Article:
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Donnie Brooks

Donnie Brooks (John Dee Abohosh, February 6, 1936February 23, 2007) was an American pop music singer. Brooks has been enshrined in the Rockabilly Hall of Fame.

Born in Dallas, Texas, Abohosh moved to Ventura, California in his teens, where he was adopted by his stepfather and took the name John Faircloth. He discovered a singing voice at a young age and recorded a few minor hits with several small record labels under the stage names Johnny Jordan, Dick Bush, and Johnny Faire, the latter gaining some sales with "Bertha Lou" in early 1959, while a cover version by Clint Miller charted nationally. Encouraged by friends Dorsey and Johnny Burnette, he persevered in the music business and in late 1959, he made his first recording using the name Donny Brooks. Called "Li'l Sweetheart," it received a lukewarm reception, but his March 1960 hit single, "Mission Bell" on Era Records demonstrated a quality voice in an upbeat song that made it to #7 on the Billboard chart.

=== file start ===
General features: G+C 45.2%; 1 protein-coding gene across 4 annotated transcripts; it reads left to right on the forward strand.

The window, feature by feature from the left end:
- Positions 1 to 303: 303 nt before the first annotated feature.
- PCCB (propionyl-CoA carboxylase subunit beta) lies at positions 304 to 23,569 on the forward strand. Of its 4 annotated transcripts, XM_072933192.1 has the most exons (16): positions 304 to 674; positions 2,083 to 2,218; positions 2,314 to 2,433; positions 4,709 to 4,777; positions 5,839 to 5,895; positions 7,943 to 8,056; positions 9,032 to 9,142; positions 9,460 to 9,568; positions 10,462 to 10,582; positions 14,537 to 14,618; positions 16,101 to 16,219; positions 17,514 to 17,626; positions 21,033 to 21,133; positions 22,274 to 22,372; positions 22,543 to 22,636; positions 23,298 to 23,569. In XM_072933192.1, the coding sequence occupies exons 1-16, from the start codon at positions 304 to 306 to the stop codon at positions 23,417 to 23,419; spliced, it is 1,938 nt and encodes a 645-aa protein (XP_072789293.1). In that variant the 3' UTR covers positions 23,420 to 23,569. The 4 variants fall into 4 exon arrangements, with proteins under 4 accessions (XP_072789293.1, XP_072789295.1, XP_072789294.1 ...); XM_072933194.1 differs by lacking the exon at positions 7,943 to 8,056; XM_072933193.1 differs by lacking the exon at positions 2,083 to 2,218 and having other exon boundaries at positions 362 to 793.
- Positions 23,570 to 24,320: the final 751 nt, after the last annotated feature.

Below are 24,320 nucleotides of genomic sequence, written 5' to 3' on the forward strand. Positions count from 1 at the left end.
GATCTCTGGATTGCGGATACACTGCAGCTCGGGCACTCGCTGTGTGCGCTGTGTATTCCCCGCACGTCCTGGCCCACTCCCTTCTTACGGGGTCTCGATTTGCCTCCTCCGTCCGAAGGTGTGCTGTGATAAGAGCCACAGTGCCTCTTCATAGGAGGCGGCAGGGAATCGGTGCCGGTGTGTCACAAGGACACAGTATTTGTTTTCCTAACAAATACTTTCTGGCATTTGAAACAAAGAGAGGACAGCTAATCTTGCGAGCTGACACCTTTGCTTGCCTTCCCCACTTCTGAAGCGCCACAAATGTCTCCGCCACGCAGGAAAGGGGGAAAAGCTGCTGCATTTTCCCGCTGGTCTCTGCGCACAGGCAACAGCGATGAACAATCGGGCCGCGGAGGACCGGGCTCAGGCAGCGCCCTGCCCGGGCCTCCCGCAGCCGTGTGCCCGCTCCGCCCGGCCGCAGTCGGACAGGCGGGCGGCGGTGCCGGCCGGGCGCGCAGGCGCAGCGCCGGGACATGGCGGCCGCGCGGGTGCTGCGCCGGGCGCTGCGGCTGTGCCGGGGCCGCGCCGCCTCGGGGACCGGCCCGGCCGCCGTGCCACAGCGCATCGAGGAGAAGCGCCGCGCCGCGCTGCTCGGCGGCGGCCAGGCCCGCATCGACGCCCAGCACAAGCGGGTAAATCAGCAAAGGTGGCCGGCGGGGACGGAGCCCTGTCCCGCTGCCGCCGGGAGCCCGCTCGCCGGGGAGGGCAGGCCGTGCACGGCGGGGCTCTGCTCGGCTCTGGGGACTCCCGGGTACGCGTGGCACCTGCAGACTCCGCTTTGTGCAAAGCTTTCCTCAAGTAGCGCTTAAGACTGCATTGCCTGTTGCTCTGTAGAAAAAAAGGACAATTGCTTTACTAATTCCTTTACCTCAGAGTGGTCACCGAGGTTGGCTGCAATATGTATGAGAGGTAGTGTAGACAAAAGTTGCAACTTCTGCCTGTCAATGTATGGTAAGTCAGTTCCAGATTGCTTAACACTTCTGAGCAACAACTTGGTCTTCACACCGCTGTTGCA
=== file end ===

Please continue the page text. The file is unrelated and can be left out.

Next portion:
His follow-up, "Doll House"/"Round Robin" (a double-sided hit single with a color picture sleeve on Era Records) peaked at #31 in May 1960. Although he continued to record through the 1970s, he never again achieved the same level of success. In 1971, Brooks played the role of Christ in the rock opera "Truth of Truths" for Oak Records. The record was produced by Ray Ruff. Brooks toured with other performers from the early rock and roll era in oldies revival shows.

Brooks died of a heart attack following a long illness on February 23, 2007. He was 71.

There was a special memorial service and rockabilly show in his honor on Sunday, March 26, 2007 at the Elks Lodge in Burbank, California.

50s, 60s Hits

Mission Bell

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